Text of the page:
Stocks slide on China, U.S. economic data
U.S. stocks fell last week, sending the Standard & Poor's 500-stock index to the lowest level since Jan. 31, after American and Chinese reports dampened optimism about the global economy.
Equities pared their weekly decline Friday as fuel, metal and industrial companies helped the market overcome a global slump that followed Japan's worst earthquake on record. Exxon Mobil lost 3.5 percent since March 4, leading the Dow Jones industrial average lower, as oil fell 3.1 percent. Finisar plunged 46 percent, driving down networking companies such as JDS Uniphase, after its profit forecast trailed analysts' estimates.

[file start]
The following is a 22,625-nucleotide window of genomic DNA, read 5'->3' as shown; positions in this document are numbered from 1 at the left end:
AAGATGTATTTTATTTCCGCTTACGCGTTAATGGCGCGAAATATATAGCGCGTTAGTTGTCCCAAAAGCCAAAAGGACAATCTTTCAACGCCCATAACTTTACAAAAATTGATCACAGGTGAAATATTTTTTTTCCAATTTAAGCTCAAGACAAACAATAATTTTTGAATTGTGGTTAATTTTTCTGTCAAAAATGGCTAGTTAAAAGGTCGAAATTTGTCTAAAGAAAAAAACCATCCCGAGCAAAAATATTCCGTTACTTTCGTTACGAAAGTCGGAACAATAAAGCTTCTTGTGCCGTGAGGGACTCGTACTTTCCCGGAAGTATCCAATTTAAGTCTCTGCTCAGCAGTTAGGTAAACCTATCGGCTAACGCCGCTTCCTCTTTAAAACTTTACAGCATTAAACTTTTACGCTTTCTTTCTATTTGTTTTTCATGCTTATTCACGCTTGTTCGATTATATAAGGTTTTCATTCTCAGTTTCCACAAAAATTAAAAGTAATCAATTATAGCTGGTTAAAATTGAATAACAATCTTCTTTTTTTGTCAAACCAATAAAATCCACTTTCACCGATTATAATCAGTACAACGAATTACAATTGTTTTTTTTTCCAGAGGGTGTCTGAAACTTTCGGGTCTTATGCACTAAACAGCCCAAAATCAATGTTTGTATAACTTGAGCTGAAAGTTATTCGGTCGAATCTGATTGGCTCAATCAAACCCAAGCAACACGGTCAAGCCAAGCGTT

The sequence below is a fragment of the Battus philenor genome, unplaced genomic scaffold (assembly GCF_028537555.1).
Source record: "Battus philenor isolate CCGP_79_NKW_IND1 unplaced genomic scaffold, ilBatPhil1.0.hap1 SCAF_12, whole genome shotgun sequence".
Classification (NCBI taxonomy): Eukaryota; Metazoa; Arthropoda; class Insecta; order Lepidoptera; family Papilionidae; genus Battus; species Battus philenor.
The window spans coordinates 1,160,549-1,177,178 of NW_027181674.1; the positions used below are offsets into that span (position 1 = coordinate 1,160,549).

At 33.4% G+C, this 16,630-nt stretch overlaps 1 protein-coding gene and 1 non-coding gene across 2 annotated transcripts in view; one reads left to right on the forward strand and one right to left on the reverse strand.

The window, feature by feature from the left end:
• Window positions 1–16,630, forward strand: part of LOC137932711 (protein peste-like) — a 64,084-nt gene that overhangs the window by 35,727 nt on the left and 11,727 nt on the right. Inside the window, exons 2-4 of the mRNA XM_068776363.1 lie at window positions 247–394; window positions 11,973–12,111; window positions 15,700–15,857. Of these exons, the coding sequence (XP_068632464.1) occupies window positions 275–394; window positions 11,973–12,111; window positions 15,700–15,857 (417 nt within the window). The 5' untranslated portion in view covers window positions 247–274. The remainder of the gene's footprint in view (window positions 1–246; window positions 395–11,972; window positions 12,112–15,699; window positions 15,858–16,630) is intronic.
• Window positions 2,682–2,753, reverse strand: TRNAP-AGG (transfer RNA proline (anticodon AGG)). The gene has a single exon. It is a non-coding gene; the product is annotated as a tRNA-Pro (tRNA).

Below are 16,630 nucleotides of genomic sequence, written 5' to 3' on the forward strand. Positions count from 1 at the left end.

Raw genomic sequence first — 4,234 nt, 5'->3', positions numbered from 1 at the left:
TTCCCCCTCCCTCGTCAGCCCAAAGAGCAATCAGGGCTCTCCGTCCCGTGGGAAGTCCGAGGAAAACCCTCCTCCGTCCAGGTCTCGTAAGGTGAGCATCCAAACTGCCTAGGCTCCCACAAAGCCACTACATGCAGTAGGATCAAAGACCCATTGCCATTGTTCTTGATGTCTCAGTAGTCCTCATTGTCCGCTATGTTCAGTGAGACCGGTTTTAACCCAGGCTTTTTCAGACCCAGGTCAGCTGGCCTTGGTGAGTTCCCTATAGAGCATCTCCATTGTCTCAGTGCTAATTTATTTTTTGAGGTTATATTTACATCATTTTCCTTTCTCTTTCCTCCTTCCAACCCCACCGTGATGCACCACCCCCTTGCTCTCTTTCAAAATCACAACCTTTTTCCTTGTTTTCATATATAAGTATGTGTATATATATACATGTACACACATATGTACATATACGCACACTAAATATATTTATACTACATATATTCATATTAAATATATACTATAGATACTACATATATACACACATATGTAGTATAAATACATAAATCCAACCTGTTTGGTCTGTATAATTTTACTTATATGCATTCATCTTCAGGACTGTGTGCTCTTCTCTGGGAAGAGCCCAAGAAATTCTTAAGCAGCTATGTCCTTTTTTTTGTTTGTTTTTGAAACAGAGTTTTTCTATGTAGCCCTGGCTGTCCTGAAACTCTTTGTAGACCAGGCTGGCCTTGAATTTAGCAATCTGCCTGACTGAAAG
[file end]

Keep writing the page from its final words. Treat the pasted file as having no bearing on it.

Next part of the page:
The S&P 500 slipped 1.3 percent to 1,304.28 after closing Thursday at an almost six-week low of 1,295.11. It surged 28 percent between Aug. 26 and Feb. 18 before slumping 2.9 percent.
The Dow retreated 125.48 points, or 1 percent, to 12,044.40 after U.S. jobless claims increased more than forecast, the American trade deficit widened and China's export growth slowed.
"We've had a long run of the market going up," said Giri Cherukuri, a portfolio manager and head trader at Oakbrook Investments. "It was more the trade deficit number that affected the market - the idea that the economy is not growing as much - and people are looking for strength in the economy."
The S&P 500 pared its 2011 gain to 3.7 percent last week as the bull market began its third year. The Treasury will sell $62 billion in three-month and $30 billion in six-month bills Monday. They yielded 0.081 percent and 0.137 percent, respectively, in when-issued trading.
- Bloomberg News